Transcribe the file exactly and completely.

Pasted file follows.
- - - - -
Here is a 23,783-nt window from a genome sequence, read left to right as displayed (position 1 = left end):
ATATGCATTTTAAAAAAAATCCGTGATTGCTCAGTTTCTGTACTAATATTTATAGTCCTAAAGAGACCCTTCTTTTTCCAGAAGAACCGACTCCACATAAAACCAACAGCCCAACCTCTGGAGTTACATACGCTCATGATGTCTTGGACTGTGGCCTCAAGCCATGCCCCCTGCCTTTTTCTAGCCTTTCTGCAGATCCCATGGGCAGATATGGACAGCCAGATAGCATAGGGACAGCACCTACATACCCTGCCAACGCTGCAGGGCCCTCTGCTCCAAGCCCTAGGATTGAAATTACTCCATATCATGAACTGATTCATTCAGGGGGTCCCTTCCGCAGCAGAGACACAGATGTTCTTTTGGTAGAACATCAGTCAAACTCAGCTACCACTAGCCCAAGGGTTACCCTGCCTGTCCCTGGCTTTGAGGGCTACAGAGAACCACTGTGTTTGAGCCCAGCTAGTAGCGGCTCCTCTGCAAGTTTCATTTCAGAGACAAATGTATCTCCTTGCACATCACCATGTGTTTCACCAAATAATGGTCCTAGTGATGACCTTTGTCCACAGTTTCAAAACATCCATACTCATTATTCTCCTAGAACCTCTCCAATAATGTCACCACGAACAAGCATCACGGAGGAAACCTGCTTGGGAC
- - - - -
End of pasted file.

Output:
Here is a 23,783-nt window from a genome sequence, read left to right as displayed (position 1 = left end):
ATATGCATTTTAAAAAAAATCCGTGATTGCTCAGTTTCTGTACTAATATTTATAGTCCTAAAGAGACCCTTCTTTTTCCAGAAGAACCGACTCCACATAAAACCAACAGCCCAACCTCTGGAGTTACATACGCTCATGATGTCTTGGACTGTGGCCTCAAGCCATGCCCCCTGCCTTTTTCTAGCCTTTCTGCAGATCCCATGGGCAGATATGGACAGCCAGATAGCATAGGGACAGCACCTACATACCCTGCCAACGCTGCAGGGCCCTCTGCTCCAAGCCCTAGGATTGAAATTACTCCATATCATGAACTGATTCATTCAGGGGGTCCCTTCCGCAGCAGAGACACAGATGTTCTTTTGGTAGAACATCAGTCAAACTCAGCTACCACTAGCCCAAGGGTTACCCTGCCTGTCCCTGGCTTTGAGGGCTACAGAGAACCACTGTGTTTGAGCCCAGCTAGTAGCGGCTCCTCTGCAAGTTTCATTTCAGAGACAAATGTATCTCCTTGCACATCACCATGTGTTTCACCAAATAATGGTCCTAGTGATGACCTTTGTCCACAGTTTCAAAACATCCATACTCATTATTCTCCTAGAACCTCTCCAATAATGTCACCACGAACAAGCATCACGGAGGAAACCTGCTTGGGAC